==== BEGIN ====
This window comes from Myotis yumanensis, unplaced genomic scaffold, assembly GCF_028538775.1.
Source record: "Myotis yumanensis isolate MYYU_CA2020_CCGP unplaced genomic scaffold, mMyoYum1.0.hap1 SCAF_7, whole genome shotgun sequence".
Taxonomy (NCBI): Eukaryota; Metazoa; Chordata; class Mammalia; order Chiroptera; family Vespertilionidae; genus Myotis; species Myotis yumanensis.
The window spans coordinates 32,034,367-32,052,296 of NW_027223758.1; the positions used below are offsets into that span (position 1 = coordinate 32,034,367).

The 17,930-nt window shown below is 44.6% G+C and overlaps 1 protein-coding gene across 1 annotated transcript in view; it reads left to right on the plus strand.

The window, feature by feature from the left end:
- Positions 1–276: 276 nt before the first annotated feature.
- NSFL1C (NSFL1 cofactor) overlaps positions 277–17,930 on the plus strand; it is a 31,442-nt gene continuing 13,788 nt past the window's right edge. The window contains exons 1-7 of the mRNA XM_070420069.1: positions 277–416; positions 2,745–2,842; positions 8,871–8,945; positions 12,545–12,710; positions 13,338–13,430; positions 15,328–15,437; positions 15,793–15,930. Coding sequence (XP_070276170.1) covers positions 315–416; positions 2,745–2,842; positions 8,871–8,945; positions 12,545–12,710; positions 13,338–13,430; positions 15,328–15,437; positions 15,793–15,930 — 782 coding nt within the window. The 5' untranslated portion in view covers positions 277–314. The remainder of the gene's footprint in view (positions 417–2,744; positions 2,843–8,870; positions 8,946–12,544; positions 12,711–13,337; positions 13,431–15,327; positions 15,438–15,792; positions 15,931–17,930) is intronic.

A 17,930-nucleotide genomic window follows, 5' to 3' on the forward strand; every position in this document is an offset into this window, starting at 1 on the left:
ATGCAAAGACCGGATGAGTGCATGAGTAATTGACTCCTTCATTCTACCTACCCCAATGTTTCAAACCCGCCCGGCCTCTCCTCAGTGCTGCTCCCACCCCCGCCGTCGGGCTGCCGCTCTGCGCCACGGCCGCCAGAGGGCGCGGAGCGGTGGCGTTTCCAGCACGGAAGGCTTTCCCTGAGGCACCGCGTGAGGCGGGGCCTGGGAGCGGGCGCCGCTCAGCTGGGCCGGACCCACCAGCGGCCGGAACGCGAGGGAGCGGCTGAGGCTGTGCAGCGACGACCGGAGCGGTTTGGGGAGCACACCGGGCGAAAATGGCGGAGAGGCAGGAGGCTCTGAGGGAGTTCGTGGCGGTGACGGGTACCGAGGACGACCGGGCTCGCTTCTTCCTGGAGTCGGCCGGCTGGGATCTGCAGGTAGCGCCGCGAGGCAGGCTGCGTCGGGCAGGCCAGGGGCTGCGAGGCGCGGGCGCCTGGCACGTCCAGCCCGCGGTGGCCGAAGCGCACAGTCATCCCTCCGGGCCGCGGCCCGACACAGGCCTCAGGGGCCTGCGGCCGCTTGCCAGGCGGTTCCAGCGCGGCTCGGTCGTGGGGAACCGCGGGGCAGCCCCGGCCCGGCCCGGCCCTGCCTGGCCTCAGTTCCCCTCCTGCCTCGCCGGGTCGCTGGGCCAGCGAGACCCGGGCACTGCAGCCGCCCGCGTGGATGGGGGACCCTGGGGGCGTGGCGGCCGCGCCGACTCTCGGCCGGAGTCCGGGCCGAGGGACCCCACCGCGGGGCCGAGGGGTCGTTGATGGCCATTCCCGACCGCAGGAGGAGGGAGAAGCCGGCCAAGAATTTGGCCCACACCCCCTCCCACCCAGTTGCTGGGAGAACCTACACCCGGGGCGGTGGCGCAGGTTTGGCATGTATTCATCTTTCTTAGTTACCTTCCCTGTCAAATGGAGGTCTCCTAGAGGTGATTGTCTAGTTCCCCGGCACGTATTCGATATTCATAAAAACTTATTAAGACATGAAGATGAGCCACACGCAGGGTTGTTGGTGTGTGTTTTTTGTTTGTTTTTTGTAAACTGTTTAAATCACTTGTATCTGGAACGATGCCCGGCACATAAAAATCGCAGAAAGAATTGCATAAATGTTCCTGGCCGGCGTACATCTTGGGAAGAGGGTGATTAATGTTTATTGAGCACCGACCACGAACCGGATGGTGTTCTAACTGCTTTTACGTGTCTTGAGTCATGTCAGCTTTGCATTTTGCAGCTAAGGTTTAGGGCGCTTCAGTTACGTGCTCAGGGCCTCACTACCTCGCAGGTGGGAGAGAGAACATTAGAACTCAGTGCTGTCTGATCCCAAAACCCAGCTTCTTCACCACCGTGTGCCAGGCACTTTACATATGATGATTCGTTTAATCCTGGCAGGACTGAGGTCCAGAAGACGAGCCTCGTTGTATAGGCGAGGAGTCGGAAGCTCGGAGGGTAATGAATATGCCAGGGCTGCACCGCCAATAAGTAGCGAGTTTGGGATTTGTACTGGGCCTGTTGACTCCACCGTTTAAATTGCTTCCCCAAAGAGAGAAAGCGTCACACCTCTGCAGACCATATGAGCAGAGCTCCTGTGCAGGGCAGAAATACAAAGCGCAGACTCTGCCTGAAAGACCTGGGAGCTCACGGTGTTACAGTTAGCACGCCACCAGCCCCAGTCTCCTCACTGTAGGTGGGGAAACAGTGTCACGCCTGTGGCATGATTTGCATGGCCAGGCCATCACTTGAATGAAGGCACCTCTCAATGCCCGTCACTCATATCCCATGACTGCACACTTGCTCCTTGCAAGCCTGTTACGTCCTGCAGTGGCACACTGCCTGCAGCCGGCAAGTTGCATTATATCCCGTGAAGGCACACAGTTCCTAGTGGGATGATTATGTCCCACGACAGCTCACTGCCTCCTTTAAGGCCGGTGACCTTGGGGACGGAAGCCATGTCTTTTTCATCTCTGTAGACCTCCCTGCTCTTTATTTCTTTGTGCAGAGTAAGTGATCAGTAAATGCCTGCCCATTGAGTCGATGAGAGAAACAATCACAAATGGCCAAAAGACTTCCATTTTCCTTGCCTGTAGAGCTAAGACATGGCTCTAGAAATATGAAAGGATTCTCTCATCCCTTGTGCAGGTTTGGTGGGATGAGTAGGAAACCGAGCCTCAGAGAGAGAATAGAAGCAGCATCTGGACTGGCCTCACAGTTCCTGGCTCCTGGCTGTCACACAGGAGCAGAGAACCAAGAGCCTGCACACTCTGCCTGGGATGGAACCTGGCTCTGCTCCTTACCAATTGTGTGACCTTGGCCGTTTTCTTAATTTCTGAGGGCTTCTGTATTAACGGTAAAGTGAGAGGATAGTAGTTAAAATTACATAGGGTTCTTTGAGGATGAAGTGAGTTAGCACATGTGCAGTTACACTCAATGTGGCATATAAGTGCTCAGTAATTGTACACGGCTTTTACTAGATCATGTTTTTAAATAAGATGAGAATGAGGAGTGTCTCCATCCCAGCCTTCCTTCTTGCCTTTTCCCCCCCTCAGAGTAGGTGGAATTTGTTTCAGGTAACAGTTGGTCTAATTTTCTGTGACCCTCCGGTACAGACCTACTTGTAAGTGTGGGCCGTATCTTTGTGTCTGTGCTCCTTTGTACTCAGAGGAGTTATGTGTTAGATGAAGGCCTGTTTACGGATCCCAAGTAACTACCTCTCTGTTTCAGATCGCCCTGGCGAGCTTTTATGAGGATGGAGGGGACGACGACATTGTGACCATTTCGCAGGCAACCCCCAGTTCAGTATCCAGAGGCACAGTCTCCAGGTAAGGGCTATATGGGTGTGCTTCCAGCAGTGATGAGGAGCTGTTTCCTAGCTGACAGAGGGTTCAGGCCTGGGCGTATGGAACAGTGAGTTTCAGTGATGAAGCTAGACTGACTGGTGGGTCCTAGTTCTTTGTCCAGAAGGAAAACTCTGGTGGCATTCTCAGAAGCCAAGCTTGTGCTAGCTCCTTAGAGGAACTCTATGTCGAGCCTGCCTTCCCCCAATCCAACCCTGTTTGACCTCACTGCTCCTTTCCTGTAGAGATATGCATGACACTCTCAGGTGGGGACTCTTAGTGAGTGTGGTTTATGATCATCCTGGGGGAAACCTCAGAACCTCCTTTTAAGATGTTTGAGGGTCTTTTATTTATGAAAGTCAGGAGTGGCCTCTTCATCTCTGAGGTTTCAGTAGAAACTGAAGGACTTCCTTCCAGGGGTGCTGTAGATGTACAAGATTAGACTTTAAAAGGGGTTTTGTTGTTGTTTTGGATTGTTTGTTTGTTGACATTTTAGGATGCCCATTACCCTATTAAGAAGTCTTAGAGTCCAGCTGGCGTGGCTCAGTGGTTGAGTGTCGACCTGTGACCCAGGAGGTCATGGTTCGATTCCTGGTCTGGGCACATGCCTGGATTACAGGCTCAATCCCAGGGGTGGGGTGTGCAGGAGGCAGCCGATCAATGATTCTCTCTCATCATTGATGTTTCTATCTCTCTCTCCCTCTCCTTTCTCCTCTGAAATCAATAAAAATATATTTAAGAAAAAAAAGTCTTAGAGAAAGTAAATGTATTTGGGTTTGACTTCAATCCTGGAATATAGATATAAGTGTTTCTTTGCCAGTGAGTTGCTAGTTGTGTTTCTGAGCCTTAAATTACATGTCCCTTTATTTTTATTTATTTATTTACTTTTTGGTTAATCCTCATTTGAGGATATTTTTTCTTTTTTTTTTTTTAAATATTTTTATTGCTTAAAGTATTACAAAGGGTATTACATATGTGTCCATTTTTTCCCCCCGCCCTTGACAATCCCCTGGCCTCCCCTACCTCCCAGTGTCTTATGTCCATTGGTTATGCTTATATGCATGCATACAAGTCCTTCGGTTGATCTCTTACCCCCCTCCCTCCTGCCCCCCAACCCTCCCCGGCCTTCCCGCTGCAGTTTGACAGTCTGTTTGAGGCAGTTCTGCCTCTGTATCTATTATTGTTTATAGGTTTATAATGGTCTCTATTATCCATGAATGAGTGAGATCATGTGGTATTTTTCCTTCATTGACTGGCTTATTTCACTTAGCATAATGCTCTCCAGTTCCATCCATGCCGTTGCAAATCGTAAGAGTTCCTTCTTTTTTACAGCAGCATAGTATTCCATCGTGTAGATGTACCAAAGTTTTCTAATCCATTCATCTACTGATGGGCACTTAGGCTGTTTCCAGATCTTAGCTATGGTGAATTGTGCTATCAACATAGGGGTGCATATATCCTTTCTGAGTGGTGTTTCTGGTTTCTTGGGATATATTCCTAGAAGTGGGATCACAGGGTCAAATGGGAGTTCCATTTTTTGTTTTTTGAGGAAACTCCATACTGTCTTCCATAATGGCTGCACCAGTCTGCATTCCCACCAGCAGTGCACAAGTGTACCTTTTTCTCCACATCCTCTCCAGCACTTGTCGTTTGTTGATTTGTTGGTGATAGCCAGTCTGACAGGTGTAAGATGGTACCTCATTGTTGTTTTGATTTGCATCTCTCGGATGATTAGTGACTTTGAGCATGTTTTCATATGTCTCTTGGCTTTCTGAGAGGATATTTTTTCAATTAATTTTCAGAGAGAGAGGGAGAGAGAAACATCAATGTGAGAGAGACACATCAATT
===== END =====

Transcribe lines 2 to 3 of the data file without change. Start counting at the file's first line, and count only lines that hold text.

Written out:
Source record: "Myotis yumanensis isolate MYYU_CA2020_CCGP unplaced genomic scaffold, mMyoYum1.0.hap1 SCAF_7, whole genome shotgun sequence".
Taxonomy (NCBI): Eukaryota; Metazoa; Chordata; class Mammalia; order Chiroptera; family Vespertilionidae; genus Myotis; species Myotis yumanensis.